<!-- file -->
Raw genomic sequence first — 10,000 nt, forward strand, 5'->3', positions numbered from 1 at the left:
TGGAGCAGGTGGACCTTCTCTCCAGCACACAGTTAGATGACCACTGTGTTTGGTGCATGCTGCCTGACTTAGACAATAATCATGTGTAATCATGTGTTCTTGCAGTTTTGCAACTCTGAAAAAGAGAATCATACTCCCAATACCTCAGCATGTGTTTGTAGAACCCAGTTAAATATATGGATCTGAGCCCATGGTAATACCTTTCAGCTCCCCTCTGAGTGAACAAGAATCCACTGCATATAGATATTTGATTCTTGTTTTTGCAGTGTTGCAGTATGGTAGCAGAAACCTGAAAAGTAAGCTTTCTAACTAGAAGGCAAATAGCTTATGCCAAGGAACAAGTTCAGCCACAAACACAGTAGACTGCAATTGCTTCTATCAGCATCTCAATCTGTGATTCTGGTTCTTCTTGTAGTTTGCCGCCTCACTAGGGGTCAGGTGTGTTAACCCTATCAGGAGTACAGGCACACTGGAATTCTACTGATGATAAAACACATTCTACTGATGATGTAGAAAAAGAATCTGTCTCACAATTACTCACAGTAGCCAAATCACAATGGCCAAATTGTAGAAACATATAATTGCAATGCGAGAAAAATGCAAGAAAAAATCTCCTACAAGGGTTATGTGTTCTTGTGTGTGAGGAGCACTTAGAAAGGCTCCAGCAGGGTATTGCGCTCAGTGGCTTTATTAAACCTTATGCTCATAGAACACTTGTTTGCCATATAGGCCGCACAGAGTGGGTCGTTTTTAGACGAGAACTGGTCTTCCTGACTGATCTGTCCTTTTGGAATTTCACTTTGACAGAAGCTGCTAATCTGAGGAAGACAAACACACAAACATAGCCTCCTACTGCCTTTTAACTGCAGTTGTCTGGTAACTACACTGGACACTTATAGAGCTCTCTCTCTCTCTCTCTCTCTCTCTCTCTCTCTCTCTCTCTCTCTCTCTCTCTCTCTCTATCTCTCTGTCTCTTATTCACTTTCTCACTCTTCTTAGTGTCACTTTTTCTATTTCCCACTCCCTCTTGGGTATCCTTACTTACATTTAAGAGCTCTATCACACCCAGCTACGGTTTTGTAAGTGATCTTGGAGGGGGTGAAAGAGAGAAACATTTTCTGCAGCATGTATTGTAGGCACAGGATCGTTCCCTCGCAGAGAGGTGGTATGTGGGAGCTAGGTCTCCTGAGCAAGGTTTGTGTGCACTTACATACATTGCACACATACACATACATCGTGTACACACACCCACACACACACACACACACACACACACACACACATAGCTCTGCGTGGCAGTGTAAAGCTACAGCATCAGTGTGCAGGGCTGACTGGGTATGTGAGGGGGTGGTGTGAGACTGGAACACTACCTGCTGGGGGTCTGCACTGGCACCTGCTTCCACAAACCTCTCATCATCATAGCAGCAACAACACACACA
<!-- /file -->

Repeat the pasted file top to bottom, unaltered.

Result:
Raw genomic sequence first — 10,000 nt, forward strand, 5'->3', positions numbered from 1 at the left:
TGGAGCAGGTGGACCTTCTCTCCAGCACACAGTTAGATGACCACTGTGTTTGGTGCATGCTGCCTGACTTAGACAATAATCATGTGTAATCATGTGTTCTTGCAGTTTTGCAACTCTGAAAAAGAGAATCATACTCCCAATACCTCAGCATGTGTTTGTAGAACCCAGTTAAATATATGGATCTGAGCCCATGGTAATACCTTTCAGCTCCCCTCTGAGTGAACAAGAATCCACTGCATATAGATATTTGATTCTTGTTTTTGCAGTGTTGCAGTATGGTAGCAGAAACCTGAAAAGTAAGCTTTCTAACTAGAAGGCAAATAGCTTATGCCAAGGAACAAGTTCAGCCACAAACACAGTAGACTGCAATTGCTTCTATCAGCATCTCAATCTGTGATTCTGGTTCTTCTTGTAGTTTGCCGCCTCACTAGGGGTCAGGTGTGTTAACCCTATCAGGAGTACAGGCACACTGGAATTCTACTGATGATAAAACACATTCTACTGATGATGTAGAAAAAGAATCTGTCTCACAATTACTCACAGTAGCCAAATCACAATGGCCAAATTGTAGAAACATATAATTGCAATGCGAGAAAAATGCAAGAAAAAATCTCCTACAAGGGTTATGTGTTCTTGTGTGTGAGGAGCACTTAGAAAGGCTCCAGCAGGGTATTGCGCTCAGTGGCTTTATTAAACCTTATGCTCATAGAACACTTGTTTGCCATATAGGCCGCACAGAGTGGGTCGTTTTTAGACGAGAACTGGTCTTCCTGACTGATCTGTCCTTTTGGAATTTCACTTTGACAGAAGCTGCTAATCTGAGGAAGACAAACACACAAACATAGCCTCCTACTGCCTTTTAACTGCAGTTGTCTGGTAACTACACTGGACACTTATAGAGCTCTCTCTCTCTCTCTCTCTCTCTCTCTCTCTCTCTCTCTCTCTCTCTCTCTCTCTCTCTATCTCTCTGTCTCTTATTCACTTTCTCACTCTTCTTAGTGTCACTTTTTCTATTTCCCACTCCCTCTTGGGTATCCTTACTTACATTTAAGAGCTCTATCACACCCAGCTACGGTTTTGTAAGTGATCTTGGAGGGGGTGAAAGAGAGAAACATTTTCTGCAGCATGTATTGTAGGCACAGGATCGTTCCCTCGCAGAGAGGTGGTATGTGGGAGCTAGGTCTCCTGAGCAAGGTTTGTGTGCACTTACATACATTGCACACATACACATACATCGTGTACACACACCCACACACACACACACACACACACACACACACACATAGCTCTGCGTGGCAGTGTAAAGCTACAGCATCAGTGTGCAGGGCTGACTGGGTATGTGAGGGGGTGGTGTGAGACTGGAACACTACCTGCTGGGGGTCTGCACTGGCACCTGCTTCCACAAACCTCTCATCATCATAGCAGCAACAACACACACA